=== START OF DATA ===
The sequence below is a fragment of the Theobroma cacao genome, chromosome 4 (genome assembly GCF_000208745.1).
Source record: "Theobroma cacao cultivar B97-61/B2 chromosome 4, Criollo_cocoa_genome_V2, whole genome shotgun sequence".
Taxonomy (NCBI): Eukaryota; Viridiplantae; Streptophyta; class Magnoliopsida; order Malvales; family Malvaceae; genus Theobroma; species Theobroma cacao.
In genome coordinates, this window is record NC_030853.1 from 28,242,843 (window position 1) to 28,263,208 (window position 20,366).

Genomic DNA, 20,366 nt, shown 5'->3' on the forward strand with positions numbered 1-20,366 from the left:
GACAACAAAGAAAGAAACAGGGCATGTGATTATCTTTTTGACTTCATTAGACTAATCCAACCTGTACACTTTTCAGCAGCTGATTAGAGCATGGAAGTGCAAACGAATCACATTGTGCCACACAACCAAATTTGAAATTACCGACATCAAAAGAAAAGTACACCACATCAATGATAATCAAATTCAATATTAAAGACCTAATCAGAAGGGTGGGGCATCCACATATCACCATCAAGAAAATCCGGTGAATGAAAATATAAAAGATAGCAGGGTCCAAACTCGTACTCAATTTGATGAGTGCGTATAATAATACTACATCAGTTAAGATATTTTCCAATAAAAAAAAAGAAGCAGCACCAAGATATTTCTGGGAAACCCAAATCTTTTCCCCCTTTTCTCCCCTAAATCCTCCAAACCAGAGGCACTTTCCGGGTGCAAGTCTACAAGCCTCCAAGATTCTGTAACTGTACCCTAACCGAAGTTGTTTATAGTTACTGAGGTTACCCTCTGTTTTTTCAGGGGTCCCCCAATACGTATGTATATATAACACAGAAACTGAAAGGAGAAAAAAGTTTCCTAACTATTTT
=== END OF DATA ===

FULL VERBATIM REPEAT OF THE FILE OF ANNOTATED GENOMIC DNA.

The sequence below is a fragment of the Theobroma cacao genome, chromosome 4 (genome assembly GCF_000208745.1).
Source record: "Theobroma cacao cultivar B97-61/B2 chromosome 4, Criollo_cocoa_genome_V2, whole genome shotgun sequence".
Taxonomy (NCBI): Eukaryota; Viridiplantae; Streptophyta; class Magnoliopsida; order Malvales; family Malvaceae; genus Theobroma; species Theobroma cacao.
In genome coordinates, this window is record NC_030853.1 from 28,242,843 (window position 1) to 28,263,208 (window position 20,366).

Genomic DNA, 20,366 nt, shown 5'->3' on the forward strand with positions numbered 1-20,366 from the left:
GACAACAAAGAAAGAAACAGGGCATGTGATTATCTTTTTGACTTCATTAGACTAATCCAACCTGTACACTTTTCAGCAGCTGATTAGAGCATGGAAGTGCAAACGAATCACATTGTGCCACACAACCAAATTTGAAATTACCGACATCAAAAGAAAAGTACACCACATCAATGATAATCAAATTCAATATTAAAGACCTAATCAGAAGGGTGGGGCATCCACATATCACCATCAAGAAAATCCGGTGAATGAAAATATAAAAGATAGCAGGGTCCAAACTCGTACTCAATTTGATGAGTGCGTATAATAATACTACATCAGTTAAGATATTTTCCAATAAAAAAAAAGAAGCAGCACCAAGATATTTCTGGGAAACCCAAATCTTTTCCCCCTTTTCTCCCCTAAATCCTCCAAACCAGAGGCACTTTCCGGGTGCAAGTCTACAAGCCTCCAAGATTCTGTAACTGTACCCTAACCGAAGTTGTTTATAGTTACTGAGGTTACCCTCTGTTTTTTCAGGGGTCCCCCAATACGTATGTATATATAACACAGAAACTGAAAGGAGAAAAAAGTTTCCTAACTATTTT